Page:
Stash your tricky little e-cig bottles far from kids
If you or someone around your children smokes electronic cigarettes, listen up. That small bottle of cherry- or apple-flavored liquid nicotine might look like a treat to a child. But it can kill.
In recent weeks, the Illinois Poison Center said more children 6 and younger are going to the emergency room because they ingested liquid nicotine. E-cigarette use, also called vaping, continues to rise as some smokers see it as a safer choice than tobacco.
“Ingesting larger amounts of liquid nicotine can require emergency care,” said Erin Meyers, RN, Carle Emergency Department (ED) manager.
“Like you, we’d much rather see your kids out playing and having fun this summer than in the ED.”
Follow these smart steps to protect the kids in your life from liquid nicotine poisoning.
- Keep liquid nicotine and accessories out of sight and out of reach.
- Tell children the liquid is dangerous and they should never ingest it.
- Know where friends and family store liquid nicotine.
- Dispose of bottles where children can’t grab them out of the trash.
“It’s hard to tell how much a child may have ingested,” Meyers said. “One milligram of liquid nicotine can cause symptoms. Ten milligrams can be fatal for a child—that’s less than one teaspoon.”
From the Illinois Poison Center website: If you suspect your child has been exposed to e-cigarettes, liquid nicotine or another potentially harmful substance, please call the Illinois Poison Center at 1-800-222-1222.
Common symptoms of nicotine ingestion include:
- increased heart rate and blood pressure.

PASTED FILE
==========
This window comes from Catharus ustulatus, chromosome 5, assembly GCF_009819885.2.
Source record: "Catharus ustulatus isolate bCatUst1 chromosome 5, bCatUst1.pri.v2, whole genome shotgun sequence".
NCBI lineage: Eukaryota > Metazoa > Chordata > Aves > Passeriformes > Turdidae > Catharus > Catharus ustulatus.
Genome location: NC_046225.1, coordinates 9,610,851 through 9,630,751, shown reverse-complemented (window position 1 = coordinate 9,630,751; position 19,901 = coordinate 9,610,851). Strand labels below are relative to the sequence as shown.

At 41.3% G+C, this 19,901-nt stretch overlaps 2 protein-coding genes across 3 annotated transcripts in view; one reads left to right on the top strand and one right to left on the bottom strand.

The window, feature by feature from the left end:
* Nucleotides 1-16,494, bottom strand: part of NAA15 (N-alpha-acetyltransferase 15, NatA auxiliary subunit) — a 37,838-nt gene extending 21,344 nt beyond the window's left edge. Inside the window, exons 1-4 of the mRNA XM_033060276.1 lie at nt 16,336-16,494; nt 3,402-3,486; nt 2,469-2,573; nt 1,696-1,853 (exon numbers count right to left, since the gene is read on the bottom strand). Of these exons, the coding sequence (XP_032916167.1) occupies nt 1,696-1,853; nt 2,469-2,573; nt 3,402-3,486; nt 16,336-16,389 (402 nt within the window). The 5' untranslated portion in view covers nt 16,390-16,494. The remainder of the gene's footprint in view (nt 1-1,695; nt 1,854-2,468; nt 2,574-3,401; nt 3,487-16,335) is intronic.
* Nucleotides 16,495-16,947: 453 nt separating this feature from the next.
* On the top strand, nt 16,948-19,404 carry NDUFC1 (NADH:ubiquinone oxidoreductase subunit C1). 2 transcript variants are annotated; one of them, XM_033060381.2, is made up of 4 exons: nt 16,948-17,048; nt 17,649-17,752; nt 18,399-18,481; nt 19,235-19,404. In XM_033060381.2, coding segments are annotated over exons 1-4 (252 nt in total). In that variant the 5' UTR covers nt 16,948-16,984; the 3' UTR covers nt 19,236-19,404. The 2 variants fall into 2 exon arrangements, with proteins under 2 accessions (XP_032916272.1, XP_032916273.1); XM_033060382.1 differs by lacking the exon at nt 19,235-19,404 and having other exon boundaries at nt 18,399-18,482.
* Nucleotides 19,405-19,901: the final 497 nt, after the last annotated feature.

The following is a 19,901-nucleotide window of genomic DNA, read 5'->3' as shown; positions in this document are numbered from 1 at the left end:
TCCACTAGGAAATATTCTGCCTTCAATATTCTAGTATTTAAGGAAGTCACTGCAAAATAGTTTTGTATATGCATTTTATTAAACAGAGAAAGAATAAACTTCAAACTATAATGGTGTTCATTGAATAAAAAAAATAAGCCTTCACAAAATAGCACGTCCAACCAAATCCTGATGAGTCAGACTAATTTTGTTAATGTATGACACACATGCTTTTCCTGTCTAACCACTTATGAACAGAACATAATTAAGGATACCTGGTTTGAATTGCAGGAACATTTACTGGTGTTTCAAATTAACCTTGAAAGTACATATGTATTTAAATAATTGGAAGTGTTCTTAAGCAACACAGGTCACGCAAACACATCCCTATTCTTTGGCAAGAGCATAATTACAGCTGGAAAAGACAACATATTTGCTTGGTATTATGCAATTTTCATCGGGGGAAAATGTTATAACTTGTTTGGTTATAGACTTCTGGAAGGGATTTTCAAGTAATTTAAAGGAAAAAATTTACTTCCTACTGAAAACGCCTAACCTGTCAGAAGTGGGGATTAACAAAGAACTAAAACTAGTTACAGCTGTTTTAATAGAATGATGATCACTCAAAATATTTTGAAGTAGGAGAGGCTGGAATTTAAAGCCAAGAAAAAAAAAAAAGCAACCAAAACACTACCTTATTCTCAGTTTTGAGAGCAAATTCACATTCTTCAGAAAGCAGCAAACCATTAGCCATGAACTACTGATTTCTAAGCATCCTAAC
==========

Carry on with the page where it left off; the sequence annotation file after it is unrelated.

More-serious symptoms can include seizures, severely slowed breathing and heart rate, coma and even death.
In May, the federal government decided the Food and Drug Administration (FDA) will regulate all tobacco products, including e-cigarettes, cigars, and hookah and pipe tobacco, among others.
“It will help us catch up with changes in the marketplace, put into place rules that protect our kids and give adults information they need to make informed decisions,” secretary of Healthcare and Human Services Sylvia Mathews Burwell said in a news release.
Still, the allure takes many forms.
“Other types of nicotine novelty products look like candy. Some are shaped like Tic Tacs and contain about 3 milligrams of nicotine each,” Meyers said.
“And because some novelty products do come in hard-to-open packages, adults not used to having children around might store them in other, easy-to-access containers. That means kids have easier access, too.
“Hear this: Leaving nicotine products out where children can reach them is simply not safe.”